Australia markets closed
  • ALL ORDS

    7,282.10
    -45.90 (-0.63%)
     
  • AUD/USD

    0.7767
    +0.0009 (+0.12%)
     
  • ASX 200

    7,017.80
    -47.80 (-0.68%)
     
  • OIL

    63.91
    +0.53 (+0.84%)
     
  • GOLD

    1,769.80
    -0.80 (-0.05%)
     
  • BTC-AUD

    72,221.06
    -1,368.17 (-1.86%)
     
  • CMC Crypto 200

    1,266.68
    -32.27 (-2.48%)
     

Aussies warned of $50,000 fines for mask mistake

Lucy Dean
·2-min read
Don't be caught making this $50,000 mistake. Images: Getty
Don't be caught making this $50,000 mistake. Images: Getty

Going without a mask at a West Australian airport could cost you the equivalent of a year’s salary under new measures to stop the spread of COVID-19.

Premier Mark McGowan announced the new $50,000 fines on Wednesday, which will apply to anyone over the age of 12.

The masks can be removed if the wearer is eating or drinking, or if airport security needs to check someone’s identity.

It comes amid fresh concerns over the mutant COVID-19 strain, which has been found in hotel quarantine in Brisbane.

Those in Greater Brisbane are required to wear face masks in most indoor settings or face fines of up to $200, while Sydney’s northern beaches and Berala cluster have also seen masks become compulsory.

In Sydney, those who fail to wear masks on public transport and in shopping centres are also up for $200 fines, while Victorians who break the rules also face $200 fines.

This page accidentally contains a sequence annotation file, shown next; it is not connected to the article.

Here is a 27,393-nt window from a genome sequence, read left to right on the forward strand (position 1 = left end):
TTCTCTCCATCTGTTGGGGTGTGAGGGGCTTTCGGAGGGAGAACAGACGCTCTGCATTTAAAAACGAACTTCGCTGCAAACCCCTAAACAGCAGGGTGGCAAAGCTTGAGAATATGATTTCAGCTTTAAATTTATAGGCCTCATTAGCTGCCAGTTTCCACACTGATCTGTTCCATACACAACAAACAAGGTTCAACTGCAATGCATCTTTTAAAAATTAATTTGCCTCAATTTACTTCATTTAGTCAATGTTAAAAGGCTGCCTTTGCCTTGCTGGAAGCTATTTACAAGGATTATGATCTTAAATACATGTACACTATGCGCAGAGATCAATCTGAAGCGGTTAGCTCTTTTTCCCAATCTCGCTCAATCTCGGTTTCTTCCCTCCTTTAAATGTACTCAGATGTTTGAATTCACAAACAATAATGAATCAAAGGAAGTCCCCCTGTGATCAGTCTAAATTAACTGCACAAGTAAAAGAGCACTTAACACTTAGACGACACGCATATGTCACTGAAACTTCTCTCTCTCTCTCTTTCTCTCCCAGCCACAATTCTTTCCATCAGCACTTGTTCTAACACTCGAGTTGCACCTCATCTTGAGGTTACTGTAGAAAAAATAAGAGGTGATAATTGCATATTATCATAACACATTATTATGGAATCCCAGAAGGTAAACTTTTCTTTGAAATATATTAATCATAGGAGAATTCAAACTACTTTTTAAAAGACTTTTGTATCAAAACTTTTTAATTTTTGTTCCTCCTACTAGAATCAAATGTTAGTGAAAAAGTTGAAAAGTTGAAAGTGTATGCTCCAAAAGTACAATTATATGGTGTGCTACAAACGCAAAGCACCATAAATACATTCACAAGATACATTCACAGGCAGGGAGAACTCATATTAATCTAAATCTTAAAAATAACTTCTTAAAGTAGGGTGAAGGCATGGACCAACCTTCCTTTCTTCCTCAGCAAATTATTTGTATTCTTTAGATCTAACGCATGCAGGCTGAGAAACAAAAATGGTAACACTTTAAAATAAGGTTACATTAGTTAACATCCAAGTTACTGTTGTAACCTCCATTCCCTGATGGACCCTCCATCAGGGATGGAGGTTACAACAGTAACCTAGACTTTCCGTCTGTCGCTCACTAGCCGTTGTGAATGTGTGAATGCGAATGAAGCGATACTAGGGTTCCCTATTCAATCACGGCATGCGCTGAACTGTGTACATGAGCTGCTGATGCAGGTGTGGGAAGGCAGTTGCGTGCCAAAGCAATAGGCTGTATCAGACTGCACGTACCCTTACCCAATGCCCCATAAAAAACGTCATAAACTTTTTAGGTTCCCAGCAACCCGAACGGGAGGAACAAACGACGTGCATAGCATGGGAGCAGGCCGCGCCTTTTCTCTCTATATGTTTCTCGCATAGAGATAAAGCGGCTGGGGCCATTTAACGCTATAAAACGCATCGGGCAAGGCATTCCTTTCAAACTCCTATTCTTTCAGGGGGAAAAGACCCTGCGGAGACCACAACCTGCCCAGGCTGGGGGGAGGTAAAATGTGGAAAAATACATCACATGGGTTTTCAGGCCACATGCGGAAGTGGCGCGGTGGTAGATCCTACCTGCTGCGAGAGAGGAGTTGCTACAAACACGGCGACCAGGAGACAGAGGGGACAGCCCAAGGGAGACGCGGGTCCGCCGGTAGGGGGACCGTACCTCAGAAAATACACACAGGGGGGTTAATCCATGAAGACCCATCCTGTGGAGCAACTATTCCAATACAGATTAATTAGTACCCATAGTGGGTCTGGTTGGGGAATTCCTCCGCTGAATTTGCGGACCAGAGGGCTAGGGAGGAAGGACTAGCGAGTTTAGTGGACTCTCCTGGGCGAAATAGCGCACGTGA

Across Australia, mask-wearing on all flights has become mandatory.

Vaccine fines also up for debate

The Western Australian government’s new restriction follows debate over whether Australians could be fined for refusing the COVID-19 jab.

However, Western Australian Health Minister said that while it’s likely the vaccine will be a prerequisite for working in some jobs, he doesn’t agree with it being made compulsory in general, or that those who refuse the vaccine face fines.

“[Issuing fines is] not a proposal that’s been put to me, and we’ve never done it in the past,” he said.

“It may be that in some work settings that we will require people if they want to work in that particular setting, maybe a hospital situation or something of that nature, or aged care setting, that we will require them to vaccinate if they want to continue to work in that space.

“But I can’t see a situation in Australia where we compel people to undertake a medical procedure, that’s never been our approach in the past.”

Sign up to Yahoo Finance’s 6-week financial bootcamp here and master your money in 2021.
Follow Yahoo Finance on Facebook, LinkedIn, Instagram and Twitter, and subscribe to the free Fully Briefed daily newsletter.

Sign up to the six-week financial bootcamp challenge!
Sign up to the six-week financial bootcamp challenge!